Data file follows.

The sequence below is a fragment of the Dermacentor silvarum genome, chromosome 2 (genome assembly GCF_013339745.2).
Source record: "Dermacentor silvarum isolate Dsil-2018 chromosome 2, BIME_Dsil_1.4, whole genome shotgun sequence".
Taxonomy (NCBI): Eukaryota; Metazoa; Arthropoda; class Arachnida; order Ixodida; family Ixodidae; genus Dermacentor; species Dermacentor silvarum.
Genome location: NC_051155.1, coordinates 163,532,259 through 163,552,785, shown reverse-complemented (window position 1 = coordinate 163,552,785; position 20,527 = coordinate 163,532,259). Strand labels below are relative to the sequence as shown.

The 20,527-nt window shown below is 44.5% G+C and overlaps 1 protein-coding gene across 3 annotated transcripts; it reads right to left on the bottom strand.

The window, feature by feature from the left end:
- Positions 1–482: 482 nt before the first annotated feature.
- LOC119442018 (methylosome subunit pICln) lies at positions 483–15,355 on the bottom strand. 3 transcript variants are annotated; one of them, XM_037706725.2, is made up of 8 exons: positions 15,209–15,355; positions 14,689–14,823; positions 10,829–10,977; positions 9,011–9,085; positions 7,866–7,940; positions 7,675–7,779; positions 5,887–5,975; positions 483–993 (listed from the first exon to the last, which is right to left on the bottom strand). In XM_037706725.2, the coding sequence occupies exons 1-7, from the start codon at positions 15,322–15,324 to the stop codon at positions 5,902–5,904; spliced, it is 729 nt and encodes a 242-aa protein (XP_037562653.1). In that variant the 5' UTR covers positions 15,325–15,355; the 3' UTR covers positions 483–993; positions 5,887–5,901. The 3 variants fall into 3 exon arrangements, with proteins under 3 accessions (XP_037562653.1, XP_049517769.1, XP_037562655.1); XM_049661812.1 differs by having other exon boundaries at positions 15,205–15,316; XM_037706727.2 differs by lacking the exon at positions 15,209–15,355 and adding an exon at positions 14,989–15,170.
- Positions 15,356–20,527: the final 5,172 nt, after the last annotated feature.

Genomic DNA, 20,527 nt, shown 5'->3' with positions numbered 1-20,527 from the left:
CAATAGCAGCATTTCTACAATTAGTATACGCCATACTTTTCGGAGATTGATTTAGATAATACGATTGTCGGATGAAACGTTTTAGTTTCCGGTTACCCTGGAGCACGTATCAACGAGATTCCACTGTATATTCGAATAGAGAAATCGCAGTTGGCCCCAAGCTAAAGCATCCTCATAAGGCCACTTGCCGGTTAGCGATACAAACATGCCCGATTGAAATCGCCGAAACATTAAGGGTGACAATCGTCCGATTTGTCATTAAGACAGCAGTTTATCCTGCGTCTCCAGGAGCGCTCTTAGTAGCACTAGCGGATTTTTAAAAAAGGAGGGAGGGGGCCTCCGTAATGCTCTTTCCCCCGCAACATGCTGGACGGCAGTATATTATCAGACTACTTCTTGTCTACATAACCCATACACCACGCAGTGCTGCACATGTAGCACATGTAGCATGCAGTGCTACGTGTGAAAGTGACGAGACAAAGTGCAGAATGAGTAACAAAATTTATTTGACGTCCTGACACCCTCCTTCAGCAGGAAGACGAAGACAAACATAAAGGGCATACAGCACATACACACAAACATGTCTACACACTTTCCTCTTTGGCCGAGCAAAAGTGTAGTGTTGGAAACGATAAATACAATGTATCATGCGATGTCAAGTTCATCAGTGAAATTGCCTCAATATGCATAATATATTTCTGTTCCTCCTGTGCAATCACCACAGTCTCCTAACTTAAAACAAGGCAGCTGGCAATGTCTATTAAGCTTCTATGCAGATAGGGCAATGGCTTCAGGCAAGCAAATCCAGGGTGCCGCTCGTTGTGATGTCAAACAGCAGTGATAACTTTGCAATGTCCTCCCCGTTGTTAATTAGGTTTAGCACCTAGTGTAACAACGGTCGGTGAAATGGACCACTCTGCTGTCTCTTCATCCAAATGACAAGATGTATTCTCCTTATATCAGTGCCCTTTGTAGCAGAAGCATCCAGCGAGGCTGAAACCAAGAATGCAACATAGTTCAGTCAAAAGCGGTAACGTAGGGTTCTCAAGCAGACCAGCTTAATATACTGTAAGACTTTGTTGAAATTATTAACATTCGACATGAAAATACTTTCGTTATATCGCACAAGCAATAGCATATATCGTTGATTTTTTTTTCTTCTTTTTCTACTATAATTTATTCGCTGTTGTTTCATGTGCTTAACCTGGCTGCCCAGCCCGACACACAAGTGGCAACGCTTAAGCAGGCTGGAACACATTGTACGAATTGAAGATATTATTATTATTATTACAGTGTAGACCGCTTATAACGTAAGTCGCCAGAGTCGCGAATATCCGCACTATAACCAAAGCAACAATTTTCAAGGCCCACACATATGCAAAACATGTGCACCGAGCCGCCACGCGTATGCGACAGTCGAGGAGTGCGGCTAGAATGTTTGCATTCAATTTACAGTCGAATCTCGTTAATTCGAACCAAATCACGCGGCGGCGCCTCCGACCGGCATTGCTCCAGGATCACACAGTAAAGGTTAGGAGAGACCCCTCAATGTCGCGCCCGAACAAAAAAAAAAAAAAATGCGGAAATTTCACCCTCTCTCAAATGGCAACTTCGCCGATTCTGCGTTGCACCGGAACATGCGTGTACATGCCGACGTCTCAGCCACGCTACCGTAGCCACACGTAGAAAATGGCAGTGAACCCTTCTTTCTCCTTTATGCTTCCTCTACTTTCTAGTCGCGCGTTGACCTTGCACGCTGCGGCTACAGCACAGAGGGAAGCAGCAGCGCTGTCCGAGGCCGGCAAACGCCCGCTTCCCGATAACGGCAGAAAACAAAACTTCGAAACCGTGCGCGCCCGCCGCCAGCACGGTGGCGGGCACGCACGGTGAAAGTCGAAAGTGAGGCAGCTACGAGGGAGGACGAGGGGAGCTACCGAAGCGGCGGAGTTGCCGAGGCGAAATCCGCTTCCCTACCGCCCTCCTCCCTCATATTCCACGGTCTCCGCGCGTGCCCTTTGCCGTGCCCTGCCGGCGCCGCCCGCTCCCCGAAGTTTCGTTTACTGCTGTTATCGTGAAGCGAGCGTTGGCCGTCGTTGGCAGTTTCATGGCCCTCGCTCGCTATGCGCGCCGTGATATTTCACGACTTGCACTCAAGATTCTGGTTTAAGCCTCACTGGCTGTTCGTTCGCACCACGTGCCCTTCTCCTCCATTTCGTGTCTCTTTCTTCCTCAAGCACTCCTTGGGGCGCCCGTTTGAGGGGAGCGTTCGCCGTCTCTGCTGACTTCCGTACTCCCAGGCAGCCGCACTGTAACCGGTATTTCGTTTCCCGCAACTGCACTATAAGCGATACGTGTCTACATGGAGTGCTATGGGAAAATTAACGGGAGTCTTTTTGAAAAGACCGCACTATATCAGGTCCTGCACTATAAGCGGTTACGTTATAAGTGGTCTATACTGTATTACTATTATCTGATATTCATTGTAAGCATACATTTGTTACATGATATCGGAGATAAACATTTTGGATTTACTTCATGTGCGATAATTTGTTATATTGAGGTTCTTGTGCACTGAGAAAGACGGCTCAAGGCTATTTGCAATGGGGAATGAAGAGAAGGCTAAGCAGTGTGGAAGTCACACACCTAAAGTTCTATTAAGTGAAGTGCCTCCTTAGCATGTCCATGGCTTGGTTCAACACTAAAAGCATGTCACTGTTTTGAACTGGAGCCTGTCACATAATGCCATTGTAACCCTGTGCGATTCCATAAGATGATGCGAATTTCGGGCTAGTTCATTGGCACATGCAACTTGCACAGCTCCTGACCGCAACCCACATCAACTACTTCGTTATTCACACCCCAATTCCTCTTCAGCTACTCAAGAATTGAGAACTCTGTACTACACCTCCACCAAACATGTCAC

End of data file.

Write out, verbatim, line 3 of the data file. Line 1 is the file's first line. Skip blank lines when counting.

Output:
Taxonomy (NCBI): Eukaryota; Metazoa; Arthropoda; class Arachnida; order Ixodida; family Ixodidae; genus Dermacentor; species Dermacentor silvarum.